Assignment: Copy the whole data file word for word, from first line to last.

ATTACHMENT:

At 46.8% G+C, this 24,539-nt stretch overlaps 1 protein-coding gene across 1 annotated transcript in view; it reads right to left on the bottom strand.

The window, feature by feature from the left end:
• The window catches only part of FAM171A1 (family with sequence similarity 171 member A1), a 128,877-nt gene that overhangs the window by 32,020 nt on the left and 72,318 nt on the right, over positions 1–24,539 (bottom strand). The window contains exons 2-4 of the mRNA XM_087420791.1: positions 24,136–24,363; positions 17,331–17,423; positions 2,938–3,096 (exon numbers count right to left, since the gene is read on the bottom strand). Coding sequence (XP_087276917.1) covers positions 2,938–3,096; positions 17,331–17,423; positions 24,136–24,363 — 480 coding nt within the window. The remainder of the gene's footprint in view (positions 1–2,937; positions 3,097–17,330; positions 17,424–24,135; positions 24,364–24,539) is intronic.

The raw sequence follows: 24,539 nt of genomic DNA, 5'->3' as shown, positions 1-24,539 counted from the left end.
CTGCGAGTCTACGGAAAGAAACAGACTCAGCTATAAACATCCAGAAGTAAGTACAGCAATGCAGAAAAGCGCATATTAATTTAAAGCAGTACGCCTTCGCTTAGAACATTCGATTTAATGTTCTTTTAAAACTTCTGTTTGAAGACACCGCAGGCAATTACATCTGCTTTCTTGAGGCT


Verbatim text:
At 46.8% G+C, this 24,539-nt stretch overlaps 1 protein-coding gene across 1 annotated transcript in view; it reads right to left on the bottom strand.

The window, feature by feature from the left end:
• The window catches only part of FAM171A1 (family with sequence similarity 171 member A1), a 128,877-nt gene that overhangs the window by 32,020 nt on the left and 72,318 nt on the right, over positions 1–24,539 (bottom strand). The window contains exons 2-4 of the mRNA XM_087420791.1: positions 24,136–24,363; positions 17,331–17,423; positions 2,938–3,096 (exon numbers count right to left, since the gene is read on the bottom strand). Coding sequence (XP_087276917.1) covers positions 2,938–3,096; positions 17,331–17,423; positions 24,136–24,363 — 480 coding nt within the window. The remainder of the gene's footprint in view (positions 1–2,937; positions 3,097–17,330; positions 17,424–24,135; positions 24,364–24,539) is intronic.

The raw sequence follows: 24,539 nt of genomic DNA, 5'->3' as shown, positions 1-24,539 counted from the left end.
CTGCGAGTCTACGGAAAGAAACAGACTCAGCTATAAACATCCAGAAGTAAGTACAGCAATGCAGAAAAGCGCATATTAATTTAAAGCAGTACGCCTTCGCTTAGAACATTCGATTTAATGTTCTTTTAAAACTTCTGTTTGAAGACACCGCAGGCAATTACATCTGCTTTCTTGAGGCT